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But people still work to avoid bankruptcy. So they look to friends and family for a helping hand. No one want to see friends or family suffer. So family members jump in. Parents cash in savings and retirement accounts; co-sign loans; and friends pay bills. So what happens when the assistance fails and bankruptcy becomes the only option?
Recently, I've had a couple clients come in with large loans with their family and friends. One had a significant other cover living expenses for about $10,000 plus owed a brother and sister, combined over $13,000. Another had parents who took out a $40,000 mortgage on their home to assist with the debtor's bills. That is just two middle class clients with over $60,000 in debt to their middle class friends and family.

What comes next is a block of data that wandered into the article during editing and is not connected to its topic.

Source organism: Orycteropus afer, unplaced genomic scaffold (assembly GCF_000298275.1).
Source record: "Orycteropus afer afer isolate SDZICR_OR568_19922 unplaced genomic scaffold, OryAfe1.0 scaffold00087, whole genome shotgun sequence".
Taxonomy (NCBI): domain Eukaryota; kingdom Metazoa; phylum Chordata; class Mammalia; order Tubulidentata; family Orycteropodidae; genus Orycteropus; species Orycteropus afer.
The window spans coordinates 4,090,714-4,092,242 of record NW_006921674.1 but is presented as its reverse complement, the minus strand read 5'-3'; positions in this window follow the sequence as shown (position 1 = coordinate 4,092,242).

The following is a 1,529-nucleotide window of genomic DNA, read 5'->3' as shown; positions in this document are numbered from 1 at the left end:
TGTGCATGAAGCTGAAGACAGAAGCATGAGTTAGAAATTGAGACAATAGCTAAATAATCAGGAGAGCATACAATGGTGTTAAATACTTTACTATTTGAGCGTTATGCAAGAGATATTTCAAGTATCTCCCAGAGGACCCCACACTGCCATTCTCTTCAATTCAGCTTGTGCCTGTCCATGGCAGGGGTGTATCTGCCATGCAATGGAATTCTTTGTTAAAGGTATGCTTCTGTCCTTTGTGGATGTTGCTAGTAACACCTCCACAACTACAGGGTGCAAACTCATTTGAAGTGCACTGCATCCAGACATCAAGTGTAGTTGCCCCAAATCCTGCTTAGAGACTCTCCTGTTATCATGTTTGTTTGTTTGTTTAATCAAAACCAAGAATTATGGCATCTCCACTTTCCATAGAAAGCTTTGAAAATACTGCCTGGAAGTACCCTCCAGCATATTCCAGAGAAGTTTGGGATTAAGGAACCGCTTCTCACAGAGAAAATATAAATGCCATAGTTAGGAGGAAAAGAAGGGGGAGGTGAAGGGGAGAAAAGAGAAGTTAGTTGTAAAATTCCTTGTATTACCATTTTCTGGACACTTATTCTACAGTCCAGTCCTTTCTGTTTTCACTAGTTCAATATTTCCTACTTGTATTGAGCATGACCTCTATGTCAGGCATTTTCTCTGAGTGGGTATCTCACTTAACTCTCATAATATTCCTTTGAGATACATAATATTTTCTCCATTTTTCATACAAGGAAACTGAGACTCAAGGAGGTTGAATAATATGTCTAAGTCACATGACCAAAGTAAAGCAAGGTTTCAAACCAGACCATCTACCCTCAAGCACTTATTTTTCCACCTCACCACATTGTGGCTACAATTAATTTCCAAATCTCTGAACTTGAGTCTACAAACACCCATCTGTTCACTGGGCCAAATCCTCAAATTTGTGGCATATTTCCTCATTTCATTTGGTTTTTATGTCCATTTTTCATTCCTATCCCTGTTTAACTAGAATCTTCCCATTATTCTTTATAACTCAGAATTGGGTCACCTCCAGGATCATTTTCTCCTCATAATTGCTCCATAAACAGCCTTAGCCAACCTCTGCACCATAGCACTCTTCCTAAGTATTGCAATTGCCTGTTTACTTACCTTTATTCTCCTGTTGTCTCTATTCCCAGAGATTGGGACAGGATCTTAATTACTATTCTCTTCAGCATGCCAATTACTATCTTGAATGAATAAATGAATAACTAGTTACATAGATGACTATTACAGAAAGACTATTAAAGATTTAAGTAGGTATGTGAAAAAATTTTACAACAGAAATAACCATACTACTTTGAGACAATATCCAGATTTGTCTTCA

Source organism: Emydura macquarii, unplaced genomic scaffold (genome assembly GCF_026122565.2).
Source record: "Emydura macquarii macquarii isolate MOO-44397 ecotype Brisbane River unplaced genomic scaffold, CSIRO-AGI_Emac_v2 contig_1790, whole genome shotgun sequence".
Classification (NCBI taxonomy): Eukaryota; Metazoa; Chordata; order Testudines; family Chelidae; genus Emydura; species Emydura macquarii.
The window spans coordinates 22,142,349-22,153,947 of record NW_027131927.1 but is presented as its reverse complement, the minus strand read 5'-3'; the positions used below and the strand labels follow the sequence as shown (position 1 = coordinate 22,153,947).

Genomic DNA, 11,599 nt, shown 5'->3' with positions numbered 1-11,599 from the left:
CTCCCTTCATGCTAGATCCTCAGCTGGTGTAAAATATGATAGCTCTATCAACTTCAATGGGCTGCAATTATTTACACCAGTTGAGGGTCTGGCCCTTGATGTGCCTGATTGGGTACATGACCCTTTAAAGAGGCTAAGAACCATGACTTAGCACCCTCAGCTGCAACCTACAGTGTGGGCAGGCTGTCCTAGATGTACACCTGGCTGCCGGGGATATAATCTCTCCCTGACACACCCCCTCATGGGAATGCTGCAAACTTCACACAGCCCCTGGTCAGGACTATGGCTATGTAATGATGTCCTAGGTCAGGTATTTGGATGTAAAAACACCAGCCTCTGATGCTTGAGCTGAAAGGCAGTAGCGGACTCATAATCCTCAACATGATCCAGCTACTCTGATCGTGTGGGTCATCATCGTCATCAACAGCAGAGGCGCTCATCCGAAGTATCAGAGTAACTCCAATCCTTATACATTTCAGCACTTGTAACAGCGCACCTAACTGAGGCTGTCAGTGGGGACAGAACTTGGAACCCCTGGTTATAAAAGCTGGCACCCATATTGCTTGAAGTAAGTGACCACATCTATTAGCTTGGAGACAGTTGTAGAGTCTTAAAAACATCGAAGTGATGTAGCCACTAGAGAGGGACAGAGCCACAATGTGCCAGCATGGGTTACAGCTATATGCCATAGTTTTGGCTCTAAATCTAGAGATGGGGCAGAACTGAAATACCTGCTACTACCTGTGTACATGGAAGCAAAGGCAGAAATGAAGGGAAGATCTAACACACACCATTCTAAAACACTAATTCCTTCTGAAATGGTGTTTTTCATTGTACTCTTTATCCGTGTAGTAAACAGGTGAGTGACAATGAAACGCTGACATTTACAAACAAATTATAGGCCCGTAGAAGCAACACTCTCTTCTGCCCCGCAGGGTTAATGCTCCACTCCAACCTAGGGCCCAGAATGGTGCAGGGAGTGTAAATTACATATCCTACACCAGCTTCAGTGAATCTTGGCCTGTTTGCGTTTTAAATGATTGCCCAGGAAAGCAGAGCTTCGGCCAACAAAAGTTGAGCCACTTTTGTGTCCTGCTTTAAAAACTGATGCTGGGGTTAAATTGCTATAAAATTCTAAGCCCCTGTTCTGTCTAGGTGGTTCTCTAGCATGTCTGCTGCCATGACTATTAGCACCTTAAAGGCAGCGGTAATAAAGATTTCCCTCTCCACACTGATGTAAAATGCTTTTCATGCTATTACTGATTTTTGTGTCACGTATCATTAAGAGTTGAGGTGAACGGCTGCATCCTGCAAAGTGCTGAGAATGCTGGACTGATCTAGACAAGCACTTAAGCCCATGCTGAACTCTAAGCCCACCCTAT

So, what happens to that debt? It gets discharged like all other unsecured debt. A person filing bankruptcy cannot choose to paid one creditor and not the others. That is called a preference and is not allowed by law. So along with Visa and MasterCard, the parents and significant other are discharged and the debt is wiped out. Even though the parents' debt is secured by their home, the debt between child and parent is unsecured.
Sometimes "help" isn't really helpful. While there are arguments that these losses were necessary, it may only prolong the inevitable. Before you lose your family's money or you "lend" money to someone to get them out of financial trouble, make sure it will end the problem and just kick the can down the road.
If you want assistance, legal representation, or just want to know more about Mark Medvesky or Medvesky Law Office, LLC, check out our website at www.medveskylaw.com.
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You can overcome bankruptcy ...
When will I be able to buy a new home after bankruptcy?
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